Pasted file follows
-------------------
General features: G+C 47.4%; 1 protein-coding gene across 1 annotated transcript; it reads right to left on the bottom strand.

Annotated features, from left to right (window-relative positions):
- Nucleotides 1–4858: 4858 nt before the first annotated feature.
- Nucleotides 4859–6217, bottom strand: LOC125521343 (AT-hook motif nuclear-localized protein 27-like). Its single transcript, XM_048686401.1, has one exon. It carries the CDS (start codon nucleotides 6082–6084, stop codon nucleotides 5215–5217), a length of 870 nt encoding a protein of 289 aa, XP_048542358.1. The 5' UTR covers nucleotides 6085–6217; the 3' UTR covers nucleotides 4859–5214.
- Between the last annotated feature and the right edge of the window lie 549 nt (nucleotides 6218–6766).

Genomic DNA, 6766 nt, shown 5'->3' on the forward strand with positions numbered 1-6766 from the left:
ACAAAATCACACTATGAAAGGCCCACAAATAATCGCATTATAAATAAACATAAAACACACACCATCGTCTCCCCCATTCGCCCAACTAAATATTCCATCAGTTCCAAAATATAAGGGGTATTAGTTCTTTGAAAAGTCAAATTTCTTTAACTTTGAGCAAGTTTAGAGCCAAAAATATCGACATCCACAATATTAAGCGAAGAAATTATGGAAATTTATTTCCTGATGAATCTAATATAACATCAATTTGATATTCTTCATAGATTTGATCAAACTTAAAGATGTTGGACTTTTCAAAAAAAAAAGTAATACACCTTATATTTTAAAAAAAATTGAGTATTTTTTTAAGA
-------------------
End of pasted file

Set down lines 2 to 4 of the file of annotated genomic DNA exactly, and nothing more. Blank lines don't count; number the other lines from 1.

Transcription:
Annotated features, from left to right (window-relative positions):
- Nucleotides 1–4858: 4858 nt before the first annotated feature.
- Nucleotides 4859–6217, bottom strand: LOC125521343 (AT-hook motif nuclear-localized protein 27-like). Its single transcript, XM_048686401.1, has one exon. It carries the CDS (start codon nucleotides 6082–6084, stop codon nucleotides 5215–5217), a length of 870 nt encoding a protein of 289 aa, XP_048542358.1. The 5' UTR covers nucleotides 6085–6217; the 3' UTR covers nucleotides 4859–5214.